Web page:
Rolling back the clock…

For the duration of the Great Plague thus far, I’ve been even more of a recluse than normal. Avoiding places where people congregate is a decided lifestyle choice and hasn’t felt like much of a burden. 

During this last week, I’ve taken the opportunity to catch up on some errands I’ve been putting off. I almost wish I wouldn’t have done that. What I observed out in the world does not fill me with confidence. While some are making concerted efforts, at least as many seem to have decided that masks, and distancing, and… basic hygiene rules of any kind don’t really need to be observed. 

Seeing the virus come roaring back across Europe as they’ve loosened their restrictions – and yes, watching the infection rate surge here in the US over the last couple of weeks, it’s become painfully obvious that no one anywhere really has a firm grip on how to be open and doing it safely.

So, with that, I’m rolling back the clock. From here at Fortress Jeff, we’ll be leaving the homestead for essential business only. All of you are more than welcome to go sit in your favorite bars or restaurants, wander around Walmart to your heart’s content, forgo your mask, or bunch up in any crowded place that strikes your interest. I don’t want any part of it.

I’ve always thought I had a reasonably well developed self-preservation instinct. Smart people are telling me there is a problem and have offered remarkably simple ways to avoid it. If you can’t be bothered to follow their bare minimum advice or recommendations, I truly don’t have any desire or interest in sharing space with you for the foreseeable future. I can’t control what anyone else does, of course, but I bloody well can control what I do as a result. 

If anyone needs me, stand at the end of the driveway and shout loudly, I guess. 

Quarantine fatigue…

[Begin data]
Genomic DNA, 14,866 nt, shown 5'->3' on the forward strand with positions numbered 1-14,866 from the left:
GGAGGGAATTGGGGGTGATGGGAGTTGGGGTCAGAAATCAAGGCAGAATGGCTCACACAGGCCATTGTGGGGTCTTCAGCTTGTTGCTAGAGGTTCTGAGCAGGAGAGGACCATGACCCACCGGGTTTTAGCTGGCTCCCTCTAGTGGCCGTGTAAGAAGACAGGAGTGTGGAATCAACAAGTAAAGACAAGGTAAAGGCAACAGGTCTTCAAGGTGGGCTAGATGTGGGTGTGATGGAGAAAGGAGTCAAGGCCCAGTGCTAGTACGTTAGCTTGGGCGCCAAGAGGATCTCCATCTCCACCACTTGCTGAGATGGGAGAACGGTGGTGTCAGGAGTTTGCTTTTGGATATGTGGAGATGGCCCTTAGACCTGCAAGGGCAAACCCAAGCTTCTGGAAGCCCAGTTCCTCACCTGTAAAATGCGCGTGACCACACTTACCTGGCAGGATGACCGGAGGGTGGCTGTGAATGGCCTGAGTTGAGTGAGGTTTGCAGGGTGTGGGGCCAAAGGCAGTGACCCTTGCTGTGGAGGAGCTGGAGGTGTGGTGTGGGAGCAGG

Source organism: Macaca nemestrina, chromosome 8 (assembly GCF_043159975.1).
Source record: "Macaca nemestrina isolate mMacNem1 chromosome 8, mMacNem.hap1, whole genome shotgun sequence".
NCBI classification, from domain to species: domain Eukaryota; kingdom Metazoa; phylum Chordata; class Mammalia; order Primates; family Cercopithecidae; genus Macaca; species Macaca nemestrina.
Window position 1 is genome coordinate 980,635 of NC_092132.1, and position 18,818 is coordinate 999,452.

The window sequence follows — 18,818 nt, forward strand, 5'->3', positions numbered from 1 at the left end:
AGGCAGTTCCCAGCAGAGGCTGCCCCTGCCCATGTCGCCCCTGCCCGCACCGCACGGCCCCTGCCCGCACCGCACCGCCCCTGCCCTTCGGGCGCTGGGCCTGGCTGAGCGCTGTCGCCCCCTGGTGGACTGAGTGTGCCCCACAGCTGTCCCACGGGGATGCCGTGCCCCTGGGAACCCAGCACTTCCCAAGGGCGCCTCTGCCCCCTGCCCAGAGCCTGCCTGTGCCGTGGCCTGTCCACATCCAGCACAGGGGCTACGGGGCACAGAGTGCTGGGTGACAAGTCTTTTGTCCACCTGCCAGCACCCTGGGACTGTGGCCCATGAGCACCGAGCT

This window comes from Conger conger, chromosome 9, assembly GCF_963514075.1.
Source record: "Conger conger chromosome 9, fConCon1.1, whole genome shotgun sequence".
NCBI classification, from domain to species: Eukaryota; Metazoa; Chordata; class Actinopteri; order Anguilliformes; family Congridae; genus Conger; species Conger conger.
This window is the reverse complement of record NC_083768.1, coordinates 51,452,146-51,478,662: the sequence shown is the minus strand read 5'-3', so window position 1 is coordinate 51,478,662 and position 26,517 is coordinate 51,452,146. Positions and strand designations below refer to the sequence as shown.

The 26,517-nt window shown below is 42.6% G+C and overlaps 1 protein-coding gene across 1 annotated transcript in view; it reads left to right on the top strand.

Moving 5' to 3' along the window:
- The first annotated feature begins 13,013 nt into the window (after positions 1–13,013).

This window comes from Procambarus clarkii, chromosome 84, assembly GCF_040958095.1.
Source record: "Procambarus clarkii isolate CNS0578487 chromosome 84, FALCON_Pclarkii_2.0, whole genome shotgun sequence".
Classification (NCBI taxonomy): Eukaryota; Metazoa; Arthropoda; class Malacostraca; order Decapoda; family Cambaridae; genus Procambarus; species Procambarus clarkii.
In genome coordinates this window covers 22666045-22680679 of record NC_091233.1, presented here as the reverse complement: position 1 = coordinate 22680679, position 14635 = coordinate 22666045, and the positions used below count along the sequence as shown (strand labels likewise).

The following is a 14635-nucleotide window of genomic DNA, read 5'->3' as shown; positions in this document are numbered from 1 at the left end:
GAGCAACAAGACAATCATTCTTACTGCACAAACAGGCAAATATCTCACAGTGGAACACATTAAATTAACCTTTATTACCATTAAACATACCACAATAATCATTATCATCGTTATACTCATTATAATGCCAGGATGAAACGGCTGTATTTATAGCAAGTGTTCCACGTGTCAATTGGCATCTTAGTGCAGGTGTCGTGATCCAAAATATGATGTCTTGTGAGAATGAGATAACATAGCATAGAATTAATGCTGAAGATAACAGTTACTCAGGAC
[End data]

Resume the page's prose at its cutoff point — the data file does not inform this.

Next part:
The internet is rife with articles documenting the horrors of “quarantine fatigue.” That malady seems to be typified by people going out more frequently, governors rushing to open other-than-essential businesses, and random protests to open this or that state immediately. People have seen the reports that we “flattened the curve” and are now ready to get back to business as usual and spring sets in… even though those reports certainly don’t reflect the reality of every jurisdiction across the country. Here in Maryland, the rate of infection continues to increase – meaning we haven’t yet hit the peak, let along started down its far side.

Among the list of things I’m not is an infectious disease expert. There are, however, lots of smart people out there who are experts in this field – and they’re largely saying it’s way too soon to start having big groups of people congregated in the same place. I wouldn’t take their advice on logistics or operations so it seems reasonable that I shouldn’t try to second guess them when they’re opining about a topic they’ve spent a lifetime studying.

Ready or not, even if it’s against the best medical advice, people are going to reopen this economy. Even people who don’t need to leave, those who can readily work from home and haven’t had any issues of lost pay, seem on the cusp of giving up and trusting to fate out of the lack of ability to keep themselves entertained. You can already see the signs of it in the weekly statistical tracking of people who are out and moving around.